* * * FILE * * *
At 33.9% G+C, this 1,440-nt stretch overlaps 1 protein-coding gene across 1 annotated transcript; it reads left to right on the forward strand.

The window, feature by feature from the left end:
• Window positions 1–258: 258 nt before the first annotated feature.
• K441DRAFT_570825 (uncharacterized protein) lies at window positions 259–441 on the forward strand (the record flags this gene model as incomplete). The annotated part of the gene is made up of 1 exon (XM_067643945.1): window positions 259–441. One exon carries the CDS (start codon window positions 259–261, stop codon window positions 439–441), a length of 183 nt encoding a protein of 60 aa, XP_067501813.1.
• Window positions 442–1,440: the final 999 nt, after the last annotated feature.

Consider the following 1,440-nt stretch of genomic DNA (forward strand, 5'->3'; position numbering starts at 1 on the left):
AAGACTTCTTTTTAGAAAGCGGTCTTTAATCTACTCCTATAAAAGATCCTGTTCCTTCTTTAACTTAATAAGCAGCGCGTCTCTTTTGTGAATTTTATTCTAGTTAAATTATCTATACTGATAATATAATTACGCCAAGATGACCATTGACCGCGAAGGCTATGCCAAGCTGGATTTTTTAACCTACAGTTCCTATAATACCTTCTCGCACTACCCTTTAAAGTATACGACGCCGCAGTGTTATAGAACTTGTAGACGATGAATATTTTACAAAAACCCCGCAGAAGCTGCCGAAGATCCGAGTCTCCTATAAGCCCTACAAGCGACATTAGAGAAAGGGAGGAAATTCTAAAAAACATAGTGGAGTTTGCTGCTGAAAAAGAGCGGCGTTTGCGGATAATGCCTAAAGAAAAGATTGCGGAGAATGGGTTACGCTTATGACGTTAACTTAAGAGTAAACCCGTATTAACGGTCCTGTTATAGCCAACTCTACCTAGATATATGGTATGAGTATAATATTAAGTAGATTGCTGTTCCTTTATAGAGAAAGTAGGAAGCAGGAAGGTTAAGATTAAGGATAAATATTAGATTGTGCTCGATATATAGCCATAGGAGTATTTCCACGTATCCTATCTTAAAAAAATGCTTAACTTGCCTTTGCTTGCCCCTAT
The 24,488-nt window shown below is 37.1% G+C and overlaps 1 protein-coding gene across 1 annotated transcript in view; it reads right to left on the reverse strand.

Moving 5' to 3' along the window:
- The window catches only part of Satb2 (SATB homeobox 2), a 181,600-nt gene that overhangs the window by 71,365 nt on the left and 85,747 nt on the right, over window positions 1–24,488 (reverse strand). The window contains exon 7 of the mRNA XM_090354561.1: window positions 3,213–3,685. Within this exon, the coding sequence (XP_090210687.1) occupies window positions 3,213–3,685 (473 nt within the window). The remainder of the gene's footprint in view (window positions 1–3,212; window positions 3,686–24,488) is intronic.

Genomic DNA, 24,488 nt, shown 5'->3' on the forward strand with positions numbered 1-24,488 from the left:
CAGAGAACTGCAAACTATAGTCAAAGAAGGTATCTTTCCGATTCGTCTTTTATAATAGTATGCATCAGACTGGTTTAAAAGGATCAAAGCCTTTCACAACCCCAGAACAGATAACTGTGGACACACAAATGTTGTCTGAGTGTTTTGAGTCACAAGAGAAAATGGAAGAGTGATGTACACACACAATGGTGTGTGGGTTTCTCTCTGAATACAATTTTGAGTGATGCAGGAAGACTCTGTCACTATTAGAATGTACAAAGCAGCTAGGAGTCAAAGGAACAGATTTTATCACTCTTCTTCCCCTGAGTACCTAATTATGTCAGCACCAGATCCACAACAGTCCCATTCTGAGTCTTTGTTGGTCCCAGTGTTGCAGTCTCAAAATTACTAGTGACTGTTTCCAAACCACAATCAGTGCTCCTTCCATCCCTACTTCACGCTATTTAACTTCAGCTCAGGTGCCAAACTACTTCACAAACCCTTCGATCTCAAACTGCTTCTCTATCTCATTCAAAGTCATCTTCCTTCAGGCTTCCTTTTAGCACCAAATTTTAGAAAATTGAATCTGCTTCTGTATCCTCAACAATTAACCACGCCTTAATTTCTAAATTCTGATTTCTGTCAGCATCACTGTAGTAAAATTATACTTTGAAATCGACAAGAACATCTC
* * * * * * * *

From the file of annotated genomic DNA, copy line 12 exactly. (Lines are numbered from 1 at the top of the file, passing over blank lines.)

CAGAGAACTGCAAACTATAGTCAAAGAAGGTATCTTTCCGATTCGTCTTTTATAATAGTATGCATCAGACTGGTTTAAAAGGATCAAAGCCTTTCACAACCCCAGAACAGATAACTGTGGACACACAAATGTTGTCTGAGTGTTTTGAGTCACAAGAGAAAATGGAAGAGTGATGTACACACACAATGGTGTGTGGGTTTCTCTCTGAATACAATTTTGAGTGATGCAGGAAGACTCTGTCACTATTAGAATGTACAAAGCAGCTAGGAGTCAAAGGAACAGATTTTATCACTCTTCTTCCCCTGAGTACCTAATTATGTCAGCACCAGATCCACAACAGTCCCATTCTGAGTCTTTGTTGGTCCCAGTGTTGCAGTCTCAAAATTACTAGTGACTGTTTCCAAACCACAATCAGTGCTCCTTCCATCCCTACTTCACGCTATTTAACTTCAGCTCAGGTGCCAAACTACTTCACAAACCCTTCGATCTCAAACTGCTTCTCTATCTCATTCAAAGTCATCTTCCTTCAGGCTTCCTTTTAGCACCAAATTTTAGAAAATTGAATCTGCTTCTGTATCCTCAACAATTAACCACGCCTTAATTTCTAAATTCTGATTTCTGTCAGCATCACTGTAGTAAAATTATACTTTGAAATCGACAAGAACATCTC